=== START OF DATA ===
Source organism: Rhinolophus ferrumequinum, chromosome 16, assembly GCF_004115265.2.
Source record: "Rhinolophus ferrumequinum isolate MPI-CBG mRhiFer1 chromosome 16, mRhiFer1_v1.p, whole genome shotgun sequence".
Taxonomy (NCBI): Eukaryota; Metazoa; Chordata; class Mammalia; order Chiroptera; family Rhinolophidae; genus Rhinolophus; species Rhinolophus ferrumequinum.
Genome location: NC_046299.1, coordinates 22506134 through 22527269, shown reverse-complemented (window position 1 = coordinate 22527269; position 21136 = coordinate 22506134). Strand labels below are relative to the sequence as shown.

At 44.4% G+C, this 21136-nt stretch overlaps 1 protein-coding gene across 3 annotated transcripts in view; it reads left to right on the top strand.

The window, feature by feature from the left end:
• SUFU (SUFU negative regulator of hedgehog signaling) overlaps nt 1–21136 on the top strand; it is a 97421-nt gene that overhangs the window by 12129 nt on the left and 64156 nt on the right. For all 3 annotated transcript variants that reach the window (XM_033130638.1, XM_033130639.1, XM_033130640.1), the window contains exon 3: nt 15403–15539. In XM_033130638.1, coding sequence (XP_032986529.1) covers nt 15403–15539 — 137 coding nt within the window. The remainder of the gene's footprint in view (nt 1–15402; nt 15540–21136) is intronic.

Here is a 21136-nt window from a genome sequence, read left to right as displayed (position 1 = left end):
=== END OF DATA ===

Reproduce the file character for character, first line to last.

Source organism: Rhinolophus ferrumequinum, chromosome 16, assembly GCF_004115265.2.
Source record: "Rhinolophus ferrumequinum isolate MPI-CBG mRhiFer1 chromosome 16, mRhiFer1_v1.p, whole genome shotgun sequence".
Taxonomy (NCBI): Eukaryota; Metazoa; Chordata; class Mammalia; order Chiroptera; family Rhinolophidae; genus Rhinolophus; species Rhinolophus ferrumequinum.
Genome location: NC_046299.1, coordinates 22506134 through 22527269, shown reverse-complemented (window position 1 = coordinate 22527269; position 21136 = coordinate 22506134). Strand labels below are relative to the sequence as shown.

At 44.4% G+C, this 21136-nt stretch overlaps 1 protein-coding gene across 3 annotated transcripts in view; it reads left to right on the top strand.

The window, feature by feature from the left end:
• SUFU (SUFU negative regulator of hedgehog signaling) overlaps nt 1–21136 on the top strand; it is a 97421-nt gene that overhangs the window by 12129 nt on the left and 64156 nt on the right. For all 3 annotated transcript variants that reach the window (XM_033130638.1, XM_033130639.1, XM_033130640.1), the window contains exon 3: nt 15403–15539. In XM_033130638.1, coding sequence (XP_032986529.1) covers nt 15403–15539 — 137 coding nt within the window. The remainder of the gene's footprint in view (nt 1–15402; nt 15540–21136) is intronic.

Here is a 21136-nt window from a genome sequence, read left to right as displayed (position 1 = left end):